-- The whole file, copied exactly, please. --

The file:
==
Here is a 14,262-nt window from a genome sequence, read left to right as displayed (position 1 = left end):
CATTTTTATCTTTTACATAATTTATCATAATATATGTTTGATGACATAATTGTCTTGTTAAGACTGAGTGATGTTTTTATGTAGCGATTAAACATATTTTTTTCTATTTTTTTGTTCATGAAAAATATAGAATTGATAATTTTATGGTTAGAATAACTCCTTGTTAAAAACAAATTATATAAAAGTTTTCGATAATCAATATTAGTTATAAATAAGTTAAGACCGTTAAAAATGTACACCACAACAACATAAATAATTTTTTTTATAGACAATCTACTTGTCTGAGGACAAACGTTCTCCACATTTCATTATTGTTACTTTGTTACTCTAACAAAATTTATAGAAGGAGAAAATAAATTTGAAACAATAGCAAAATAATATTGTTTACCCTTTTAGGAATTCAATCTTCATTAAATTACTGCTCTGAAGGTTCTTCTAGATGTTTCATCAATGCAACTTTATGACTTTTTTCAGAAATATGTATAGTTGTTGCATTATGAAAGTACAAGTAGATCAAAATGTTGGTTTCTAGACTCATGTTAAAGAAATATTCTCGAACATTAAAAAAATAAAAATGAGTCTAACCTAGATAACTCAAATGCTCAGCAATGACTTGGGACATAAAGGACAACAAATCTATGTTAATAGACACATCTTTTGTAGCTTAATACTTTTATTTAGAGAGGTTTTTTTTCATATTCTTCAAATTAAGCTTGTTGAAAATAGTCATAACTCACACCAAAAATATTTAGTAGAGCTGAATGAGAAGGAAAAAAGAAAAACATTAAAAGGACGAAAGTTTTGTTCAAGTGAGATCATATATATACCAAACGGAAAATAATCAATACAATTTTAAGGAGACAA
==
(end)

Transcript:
Here is a 14,262-nt window from a genome sequence, read left to right as displayed (position 1 = left end):
CATTTTTATCTTTTACATAATTTATCATAATATATGTTTGATGACATAATTGTCTTGTTAAGACTGAGTGATGTTTTTATGTAGCGATTAAACATATTTTTTTCTATTTTTTTGTTCATGAAAAATATAGAATTGATAATTTTATGGTTAGAATAACTCCTTGTTAAAAACAAATTATATAAAAGTTTTCGATAATCAATATTAGTTATAAATAAGTTAAGACCGTTAAAAATGTACACCACAACAACATAAATAATTTTTTTTATAGACAATCTACTTGTCTGAGGACAAACGTTCTCCACATTTCATTATTGTTACTTTGTTACTCTAACAAAATTTATAGAAGGAGAAAATAAATTTGAAACAATAGCAAAATAATATTGTTTACCCTTTTAGGAATTCAATCTTCATTAAATTACTGCTCTGAAGGTTCTTCTAGATGTTTCATCAATGCAACTTTATGACTTTTTTCAGAAATATGTATAGTTGTTGCATTATGAAAGTACAAGTAGATCAAAATGTTGGTTTCTAGACTCATGTTAAAGAAATATTCTCGAACATTAAAAAAATAAAAATGAGTCTAACCTAGATAACTCAAATGCTCAGCAATGACTTGGGACATAAAGGACAACAAATCTATGTTAATAGACACATCTTTTGTAGCTTAATACTTTTATTTAGAGAGGTTTTTTTTCATATTCTTCAAATTAAGCTTGTTGAAAATAGTCATAACTCACACCAAAAATATTTAGTAGAGCTGAATGAGAAGGAAAAAAGAAAAACATTAAAAGGACGAAAGTTTTGTTCAAGTGAGATCATATATATACCAAACGGAAAATAATCAATACAATTTTAAGGAGACAA